see ECHOLs on page 5

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Business reporter James Dowd sits down with Damien Echols of the West Memphis Three to discuss his interaction with technology both in and out of prison.


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2 • Tuesday, February 12, 2013

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Volume 80 Number 69

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DOMINO’S PIZZA Across 1 “__ Comes Mary”: Association hit 6 Black-clad subculturist 10 “Famous” snack maker 14 Fracas 15 Finis 16 Logan of “60 Minutes” 17 Lay a trip on, cowboy-style? 20 Hockey legend 21 Breezed through 22 Tony’s cousins 23 Nobelist Hahn et al. 25 City on the Rhine 27 Motivate, cowboy-style? 32 Decathlon gold medalist Ashton __ 33 Minor quibbles 34 Chest protector 36 __ rain 37 Selassie worshipper 39 One-time teammate of 20-Across, familiarly 40 Guys 41 Actress Skye 42 Winner of 82 PGA Tour tournaments 43 Control spending, cowboy-style? 47 WWII battle site 48 Out of whack 49 Town __ 52 Acquisitions in a certain race 53 Treat, as a bruise 56 Hang in there, cowboy-style? 60 Sheryl Crow’s “__ Wanna Do” 61 Baby’s word 62 “... but it could be otherwise” 63 Swimming contest 64 Needy 65 Carpenters’ tools Down 1 Playground retort

“My teacher made us read a poem about masturbation and got so embarrassed discussing it that he dismissed class early. ” @MemphisGinger


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2 King with three daughters 3 Thing to break free of, perhaps 4 Folk hero Kelly 5 Glue base 6 Greeley’s advice 7 Exiled Roman poet 8 Asian holiday 9 Royal title: Abbr. 10 Grads 11 Hurt badly 12 Paris airport 13 H.S. hurdles 18 MBA’s course 19 Classy guys 24 Walked 25 Worms, e.g. 26 Prefix with -gon 27 Jeans joint 28 ‘70s AMC compact 29 Beginning 30 More than just desires

31 Try to bite, puppy-style 35 Spa displays? 37 Stir up 38 __ Domini 39 Grandson of Eve 41 Brief opening 42 Cut 44 Response to “Look!” 45 Sarcastic laugh 46 Palindromic fashion model 49 Squeeze (in) 50 Annoy 51 Vegging out 52 Sphere starter 54 Harvesting target 55 Paramedics, briefly 57 Diamond caller 58 Eastern path 59 Song syllable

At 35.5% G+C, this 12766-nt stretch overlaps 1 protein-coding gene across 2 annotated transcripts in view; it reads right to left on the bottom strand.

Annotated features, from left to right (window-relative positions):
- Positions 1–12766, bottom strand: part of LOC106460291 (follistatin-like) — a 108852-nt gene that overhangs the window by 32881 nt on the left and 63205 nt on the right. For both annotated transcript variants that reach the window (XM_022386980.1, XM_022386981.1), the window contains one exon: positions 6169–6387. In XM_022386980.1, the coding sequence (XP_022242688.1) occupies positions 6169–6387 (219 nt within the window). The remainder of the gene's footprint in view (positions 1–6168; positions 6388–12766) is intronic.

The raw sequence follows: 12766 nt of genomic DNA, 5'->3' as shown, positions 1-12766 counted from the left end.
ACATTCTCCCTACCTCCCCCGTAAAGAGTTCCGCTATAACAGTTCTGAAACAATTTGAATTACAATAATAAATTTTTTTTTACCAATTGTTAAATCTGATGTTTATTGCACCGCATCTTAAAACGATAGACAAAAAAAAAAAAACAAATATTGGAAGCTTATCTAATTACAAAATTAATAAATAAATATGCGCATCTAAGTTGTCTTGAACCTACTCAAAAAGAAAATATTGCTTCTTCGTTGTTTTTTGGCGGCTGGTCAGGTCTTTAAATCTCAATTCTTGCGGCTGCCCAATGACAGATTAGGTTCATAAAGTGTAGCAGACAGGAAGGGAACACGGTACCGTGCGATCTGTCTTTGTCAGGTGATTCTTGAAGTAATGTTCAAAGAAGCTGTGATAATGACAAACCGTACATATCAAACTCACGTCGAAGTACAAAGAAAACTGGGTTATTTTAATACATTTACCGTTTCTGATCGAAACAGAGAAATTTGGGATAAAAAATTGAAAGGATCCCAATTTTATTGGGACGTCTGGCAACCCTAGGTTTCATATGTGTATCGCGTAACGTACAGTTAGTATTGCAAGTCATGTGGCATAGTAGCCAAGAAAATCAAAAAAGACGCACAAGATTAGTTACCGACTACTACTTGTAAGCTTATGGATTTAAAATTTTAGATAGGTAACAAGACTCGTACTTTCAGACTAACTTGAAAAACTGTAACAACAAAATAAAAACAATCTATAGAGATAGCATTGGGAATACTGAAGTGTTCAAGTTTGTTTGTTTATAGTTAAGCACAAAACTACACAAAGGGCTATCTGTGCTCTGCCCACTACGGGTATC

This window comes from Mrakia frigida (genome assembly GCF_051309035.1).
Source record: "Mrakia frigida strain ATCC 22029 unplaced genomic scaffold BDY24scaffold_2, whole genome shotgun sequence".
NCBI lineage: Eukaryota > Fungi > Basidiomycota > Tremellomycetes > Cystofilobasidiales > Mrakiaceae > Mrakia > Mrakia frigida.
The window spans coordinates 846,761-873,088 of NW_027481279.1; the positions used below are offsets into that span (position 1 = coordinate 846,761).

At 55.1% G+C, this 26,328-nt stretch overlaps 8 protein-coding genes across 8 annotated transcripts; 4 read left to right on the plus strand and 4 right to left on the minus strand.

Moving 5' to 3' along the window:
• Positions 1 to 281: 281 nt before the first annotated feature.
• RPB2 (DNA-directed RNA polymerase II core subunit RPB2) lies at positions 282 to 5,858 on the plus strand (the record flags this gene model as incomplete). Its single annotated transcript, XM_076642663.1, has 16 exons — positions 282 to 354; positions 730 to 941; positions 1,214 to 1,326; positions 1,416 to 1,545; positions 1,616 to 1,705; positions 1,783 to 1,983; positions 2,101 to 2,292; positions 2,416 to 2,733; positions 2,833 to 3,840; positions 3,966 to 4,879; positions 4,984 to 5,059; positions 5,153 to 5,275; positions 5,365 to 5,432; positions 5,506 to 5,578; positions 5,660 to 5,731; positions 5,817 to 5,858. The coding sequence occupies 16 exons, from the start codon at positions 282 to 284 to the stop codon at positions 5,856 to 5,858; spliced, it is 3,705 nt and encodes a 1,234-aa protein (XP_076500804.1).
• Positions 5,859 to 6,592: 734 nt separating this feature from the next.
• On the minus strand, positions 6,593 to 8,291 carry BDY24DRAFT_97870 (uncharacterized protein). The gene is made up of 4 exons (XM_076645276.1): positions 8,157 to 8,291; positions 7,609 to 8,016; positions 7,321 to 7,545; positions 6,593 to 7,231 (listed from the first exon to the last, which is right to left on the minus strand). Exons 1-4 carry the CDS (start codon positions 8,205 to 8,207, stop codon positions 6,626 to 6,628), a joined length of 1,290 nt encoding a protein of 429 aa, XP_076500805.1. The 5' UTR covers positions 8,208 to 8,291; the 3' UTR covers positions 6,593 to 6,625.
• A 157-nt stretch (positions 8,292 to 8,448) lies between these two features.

S u d o k u

Complete the grid so that each row, column and 3-by3 box (in bold borders) contains every digit 1 to 9.

Solutions on page 7

The University of Memphis

Tuesday, February 12, 2013 • 3


“Rocky Horror” buffs get their fix in Midtown By Samantha Esgro “The Rocky Horror Picture Show” is a campy, cult favorite that continually brings the ne’er do-wells and oddballs to Midtown Memphis. In 1974, “The Rocky Horror Picture Show,” originally a British musical, was brought to the Poplar Movie House, now known as the Evergreen Theatre. It was the first regional production of the musical outside of New York City and Los Angeles. A year later, “The Rocky Horror Picture Show” was brought to the silver screen, starring Tim Curry as the main villain, Dr. Frank-NFurter. Memphis was one of only eight cities to show the movie. The film quickly gained a cult following. Moviegoers made a show of wearing skimpy costumes, bringing props like toast and toilet paper to throw at the screen during the show and shouting back at the characters. Midtown Memphis continues the tradition by screening the film once a month at the Evergreen Theatre on Poplar Ave. And, as it’s been for the past forty years, the show is still vulgar, risqué and interactive. The first part of the ritual is to parade the “virgins,” or firsttimers, across the stage where they receive painted x’s on their cheeks, usually administered with a tube of bright red lipstick. Annalisabeth Craig, a junior art history major at the University of Memphis, has been attending the play since she was fresh out of high school. Craig had no idea what to expect when she first went as a virgin. “I didn’t dress up for it and was brutally ostracized for it,” she said laughing, adding that Memphis’ Evergreen Theater on Poplar Avenue is more “sexually outthere” than where she first attended, a theatre in Jackson, Tenn. In Memphis, “Rocky Horror”